I was pleased with the tonal variation caused by the preshading. Although the aircraft was fairly clean in photos, it wasn’t pristine and other pictures of F-15s based in Europe (especially at Lakenheath) showed they could get very, very dirty, so I wanted some weathering. I like to use Johnson’s Klear as a base to protect the paint, and airbrushed a generous coat over the entire model. I made up two grey washes using Tamiya Black and Grey enamel washes, the darker for the XF-82 and the lighter for the XF-83. Using a small brush I gave all panel lines a pin wash then later cleaned up the unwanted ‘spots’ with a cotton bud dampened with white spirit. A pure black wash was used to delineate moving surfaces. I also mixed some burnt umber and black oil paint, put small dabs at the junctions of the wing with the ailerons and on the tails for the rudders and then smeared them rearward using a flat brush. I am working at getting a tighter pattern compared to my previous efforts, and was pretty happy this time. Once finished I sprayed the kit with Mr Colour Gloss Clear to provide a surface compatible with Gunze setting agents and a little extra gloss.
Decalling would be next. As I was building the kit I became aware that I needed stencils. The Superscale sheet didn’t include any, and those in the kit were for the older Eagle scheme, and thus no good. Superscale do a dedicated sheet for Mod Eagle stencils, but I couldn’t find it anywhere. Fortunately I had kept the remnants of an old Astra Decals sheet for Lakenheath F-15Cs and Es that I had used for my Revell Strike Eagle. There was still a pretty complete set of stenciling on the sheet. The only problem was I’d thrown away the instructions. Afterburner also released a set of Mod Eagle stencils and put their instructions online at Cybermodeler. Armed with these, I set about decalling.
The Superscale decals were fine; went down beautifully. The main problem was that they were not sized for the Hasegawa kit, so the refuelling door stencil didn’t fit very well, and the slime lights didn’t fit at all (especially at the wingtips). I knew the Astra Decals were going to be tough, since I’d found them previously to be stiff, quite thick and prone to silvering. My new method of simply leaving decals to dry in a pool of Mr Mark Setter solved most of this problem, but Mr Mark Softer was necessary in some areas. I’ve also discovered that this process is affected by gravity. This is relevant on the sides of the aircraft, where I generally just keep the fuselage the right way up, but it means the setting agent drips down from under the decal. Once I’d set up a jig to hold the aircraft vertical for decalling the sides, I obtained better results. Some stencils were missing compared to the Afterburner placement diagrams, so I’m not pretending I’ve managed to get it completely correct, but the overall effect is adequate.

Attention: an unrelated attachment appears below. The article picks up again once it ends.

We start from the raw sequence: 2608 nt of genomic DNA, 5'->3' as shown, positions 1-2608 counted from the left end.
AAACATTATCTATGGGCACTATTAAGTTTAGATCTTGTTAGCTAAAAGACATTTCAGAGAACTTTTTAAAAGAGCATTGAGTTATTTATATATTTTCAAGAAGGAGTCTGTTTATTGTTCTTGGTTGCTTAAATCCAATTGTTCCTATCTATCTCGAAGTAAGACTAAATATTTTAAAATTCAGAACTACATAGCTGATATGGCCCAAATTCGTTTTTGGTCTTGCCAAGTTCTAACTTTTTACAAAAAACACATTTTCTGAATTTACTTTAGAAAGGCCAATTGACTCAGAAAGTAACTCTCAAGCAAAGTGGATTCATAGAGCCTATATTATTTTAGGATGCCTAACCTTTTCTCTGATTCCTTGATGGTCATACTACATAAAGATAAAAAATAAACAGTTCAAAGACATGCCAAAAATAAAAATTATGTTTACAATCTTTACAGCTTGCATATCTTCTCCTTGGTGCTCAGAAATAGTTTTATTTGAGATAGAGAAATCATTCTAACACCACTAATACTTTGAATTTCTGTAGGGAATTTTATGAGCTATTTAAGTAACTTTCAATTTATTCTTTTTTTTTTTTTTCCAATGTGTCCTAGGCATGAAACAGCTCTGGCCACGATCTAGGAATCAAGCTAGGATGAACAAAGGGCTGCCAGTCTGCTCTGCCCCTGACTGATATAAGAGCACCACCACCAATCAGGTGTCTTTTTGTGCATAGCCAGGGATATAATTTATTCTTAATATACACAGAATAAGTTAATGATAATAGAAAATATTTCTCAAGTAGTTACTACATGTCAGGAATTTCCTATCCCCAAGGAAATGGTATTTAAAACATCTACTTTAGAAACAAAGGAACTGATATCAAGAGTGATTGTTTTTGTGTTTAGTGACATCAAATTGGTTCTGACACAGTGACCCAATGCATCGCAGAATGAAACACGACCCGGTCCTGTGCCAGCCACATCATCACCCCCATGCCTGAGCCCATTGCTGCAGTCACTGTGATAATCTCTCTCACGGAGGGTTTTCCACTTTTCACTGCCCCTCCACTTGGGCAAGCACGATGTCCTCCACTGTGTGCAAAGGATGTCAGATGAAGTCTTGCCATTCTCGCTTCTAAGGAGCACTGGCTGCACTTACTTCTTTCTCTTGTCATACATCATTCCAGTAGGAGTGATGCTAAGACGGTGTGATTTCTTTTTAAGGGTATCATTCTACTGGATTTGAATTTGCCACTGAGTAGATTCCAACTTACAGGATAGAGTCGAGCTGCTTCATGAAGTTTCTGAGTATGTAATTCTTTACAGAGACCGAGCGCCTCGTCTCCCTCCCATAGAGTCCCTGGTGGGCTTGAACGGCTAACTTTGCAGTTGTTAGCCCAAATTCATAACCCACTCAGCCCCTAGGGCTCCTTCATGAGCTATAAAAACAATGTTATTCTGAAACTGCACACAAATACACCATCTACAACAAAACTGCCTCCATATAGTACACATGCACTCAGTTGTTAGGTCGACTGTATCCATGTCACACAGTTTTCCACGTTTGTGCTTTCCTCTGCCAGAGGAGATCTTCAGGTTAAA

More weathering was applied by airbrushing a mix of Tamiya black and red brown, especially on the undersides around the engine areas. This paint mix seems to be all the vogue and I rather like it; heavily thinned is sprays beautifully. (Unlike the Lifecolor Tensochrome Smoke I also used a little on the undersides; it clogs, splatters easily and is generally horrible to spray. I’ve found the Tensochrome paints a terrible waste of money.)
It was now almost finished and I was quite happy. Some detail painting using Vallejo white and Tamiya clear red and blue was necessary, and then it was time to bring everything together. The tail fins were glued on using a tiny amount of Tamiya Extra Thin; this is tricky as the fit is extremely loose and getting the fins vertical not easy. The undercarriage went on next and I found the main gear legs did not attach terribly well in their locating holes. They have a rearward rake which I can’t see in the photos I have. The nosegear was added without drama and she was then sitting on her legs. The undercarriage doors, central pylon and pitot tubes were added without fuss, but the aerials under the nose took a little figuring out. I’d sliced them off the fuselage halves during construction and spent ages looking at the two photos I had to try and figure out what aerials were there. In the end I decided to go with the two larger blade antennae with a smaller one in the middle. The kit instructions wanted me to put in two smaller ones, but for the life of me I couldn’t see them in photos. The tail planes were superglued in place without fuss.
With pretty much everything on the kit I airbrushed it with a 50/50 mix of Tamiya Semi-Gloss Clear and Mr Hobby Color Flat Clear. The final stages were to fit the underwing pylons and remove the masking from the canopy.
And then disaster! The cockpit was full of sanding dust particles! This was completely unexpected as the canopy had been attached for a long time before being masked. I’d thought the whole build was going pretty well, and so it was pretty disappointing to have it end on this note. But no great matter; after more than 18 months it was finally finished and despite the canopy disaster, I am pretty pleased with how it looks. Now for something I can build a little faster…
Year bought: 2002 (Wonderland Models, Edinburgh)
Year built: 2014 (New Addington, Croydon)